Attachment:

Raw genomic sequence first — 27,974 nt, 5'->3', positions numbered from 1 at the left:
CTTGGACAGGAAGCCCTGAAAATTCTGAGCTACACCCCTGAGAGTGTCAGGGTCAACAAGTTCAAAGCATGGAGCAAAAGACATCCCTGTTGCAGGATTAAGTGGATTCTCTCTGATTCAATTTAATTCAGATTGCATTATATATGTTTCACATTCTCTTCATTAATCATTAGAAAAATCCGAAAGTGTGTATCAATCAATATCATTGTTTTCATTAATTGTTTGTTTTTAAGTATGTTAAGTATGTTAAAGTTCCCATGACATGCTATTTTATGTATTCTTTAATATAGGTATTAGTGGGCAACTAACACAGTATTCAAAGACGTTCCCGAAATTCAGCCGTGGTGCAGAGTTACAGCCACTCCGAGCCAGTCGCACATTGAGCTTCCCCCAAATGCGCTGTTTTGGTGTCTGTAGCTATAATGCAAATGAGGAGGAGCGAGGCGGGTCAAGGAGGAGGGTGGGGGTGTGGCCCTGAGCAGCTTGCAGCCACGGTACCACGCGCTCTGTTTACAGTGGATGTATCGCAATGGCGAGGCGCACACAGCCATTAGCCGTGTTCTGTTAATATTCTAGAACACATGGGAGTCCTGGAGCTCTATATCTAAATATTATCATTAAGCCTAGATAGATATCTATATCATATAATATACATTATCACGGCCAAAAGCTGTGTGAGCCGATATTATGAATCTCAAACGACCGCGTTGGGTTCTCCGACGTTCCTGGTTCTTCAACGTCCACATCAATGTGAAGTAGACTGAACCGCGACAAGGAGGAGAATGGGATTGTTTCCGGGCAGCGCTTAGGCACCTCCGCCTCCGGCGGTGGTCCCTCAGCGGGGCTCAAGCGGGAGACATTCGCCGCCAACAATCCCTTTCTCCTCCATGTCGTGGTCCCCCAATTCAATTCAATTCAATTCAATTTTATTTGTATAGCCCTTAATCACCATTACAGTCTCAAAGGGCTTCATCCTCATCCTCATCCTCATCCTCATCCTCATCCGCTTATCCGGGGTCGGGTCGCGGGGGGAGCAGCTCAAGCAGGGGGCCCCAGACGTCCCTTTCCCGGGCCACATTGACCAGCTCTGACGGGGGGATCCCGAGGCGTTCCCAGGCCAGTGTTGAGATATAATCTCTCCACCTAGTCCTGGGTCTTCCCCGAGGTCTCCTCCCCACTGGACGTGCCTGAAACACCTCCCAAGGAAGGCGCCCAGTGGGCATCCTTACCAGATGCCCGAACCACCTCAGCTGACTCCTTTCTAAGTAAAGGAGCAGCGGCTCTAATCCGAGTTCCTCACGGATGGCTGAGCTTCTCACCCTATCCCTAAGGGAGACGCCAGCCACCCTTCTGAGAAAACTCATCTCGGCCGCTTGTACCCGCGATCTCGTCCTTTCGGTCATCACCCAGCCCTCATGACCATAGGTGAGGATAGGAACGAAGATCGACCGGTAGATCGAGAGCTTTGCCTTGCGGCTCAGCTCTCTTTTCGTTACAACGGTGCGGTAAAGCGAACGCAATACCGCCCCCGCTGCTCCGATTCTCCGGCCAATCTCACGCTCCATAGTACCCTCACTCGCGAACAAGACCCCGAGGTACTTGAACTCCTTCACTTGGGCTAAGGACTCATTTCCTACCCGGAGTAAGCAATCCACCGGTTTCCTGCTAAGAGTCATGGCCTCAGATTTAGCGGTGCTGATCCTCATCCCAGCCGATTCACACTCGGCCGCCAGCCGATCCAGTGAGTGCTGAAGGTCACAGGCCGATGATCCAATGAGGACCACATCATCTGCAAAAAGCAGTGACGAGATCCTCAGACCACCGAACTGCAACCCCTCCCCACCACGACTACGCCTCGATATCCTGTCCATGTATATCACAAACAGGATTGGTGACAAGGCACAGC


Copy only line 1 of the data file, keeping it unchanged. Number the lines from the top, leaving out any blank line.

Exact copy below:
Raw genomic sequence first — 27,974 nt, 5'->3', positions numbered from 1 at the left: